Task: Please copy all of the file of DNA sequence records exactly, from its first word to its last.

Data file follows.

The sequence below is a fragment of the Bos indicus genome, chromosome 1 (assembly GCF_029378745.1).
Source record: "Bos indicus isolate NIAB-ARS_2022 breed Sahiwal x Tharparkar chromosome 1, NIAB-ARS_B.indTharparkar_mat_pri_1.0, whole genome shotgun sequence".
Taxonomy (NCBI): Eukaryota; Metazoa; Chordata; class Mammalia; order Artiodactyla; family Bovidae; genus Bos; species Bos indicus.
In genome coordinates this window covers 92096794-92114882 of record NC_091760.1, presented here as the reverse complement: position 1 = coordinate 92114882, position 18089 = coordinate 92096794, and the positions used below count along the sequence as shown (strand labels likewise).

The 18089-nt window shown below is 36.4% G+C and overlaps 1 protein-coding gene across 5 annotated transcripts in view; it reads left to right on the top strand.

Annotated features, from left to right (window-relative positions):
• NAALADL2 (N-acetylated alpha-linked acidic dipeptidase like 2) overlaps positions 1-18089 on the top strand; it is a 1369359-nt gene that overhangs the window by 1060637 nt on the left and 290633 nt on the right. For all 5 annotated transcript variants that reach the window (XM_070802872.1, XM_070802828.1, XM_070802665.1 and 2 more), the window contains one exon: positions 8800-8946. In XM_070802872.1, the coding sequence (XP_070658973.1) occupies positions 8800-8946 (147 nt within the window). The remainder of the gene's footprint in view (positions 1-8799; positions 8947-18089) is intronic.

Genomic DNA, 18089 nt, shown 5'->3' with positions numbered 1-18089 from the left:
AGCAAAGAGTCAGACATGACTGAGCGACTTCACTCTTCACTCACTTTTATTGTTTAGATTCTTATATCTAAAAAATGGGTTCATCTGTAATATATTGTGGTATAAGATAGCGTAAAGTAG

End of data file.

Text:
The sequence below is a fragment of the Bos indicus genome, chromosome 1 (assembly GCF_029378745.1).
Source record: "Bos indicus isolate NIAB-ARS_2022 breed Sahiwal x Tharparkar chromosome 1, NIAB-ARS_B.indTharparkar_mat_pri_1.0, whole genome shotgun sequence".
Taxonomy (NCBI): Eukaryota; Metazoa; Chordata; class Mammalia; order Artiodactyla; family Bovidae; genus Bos; species Bos indicus.
In genome coordinates this window covers 92096794-92114882 of record NC_091760.1, presented here as the reverse complement: position 1 = coordinate 92114882, position 18089 = coordinate 92096794, and the positions used below count along the sequence as shown (strand labels likewise).

The 18089-nt window shown below is 36.4% G+C and overlaps 1 protein-coding gene across 5 annotated transcripts in view; it reads left to right on the top strand.

Annotated features, from left to right (window-relative positions):
• NAALADL2 (N-acetylated alpha-linked acidic dipeptidase like 2) overlaps positions 1-18089 on the top strand; it is a 1369359-nt gene that overhangs the window by 1060637 nt on the left and 290633 nt on the right. For all 5 annotated transcript variants that reach the window (XM_070802872.1, XM_070802828.1, XM_070802665.1 and 2 more), the window contains one exon: positions 8800-8946. In XM_070802872.1, the coding sequence (XP_070658973.1) occupies positions 8800-8946 (147 nt within the window). The remainder of the gene's footprint in view (positions 1-8799; positions 8947-18089) is intronic.

Genomic DNA, 18089 nt, shown 5'->3' with positions numbered 1-18089 from the left:
AGCAAAGAGTCAGACATGACTGAGCGACTTCACTCTTCACTCACTTTTATTGTTTAGATTCTTATATCTAAAAAATGGGTTCATCTGTAATATATTGTGGTATAAGATAGCGTAAAGTAG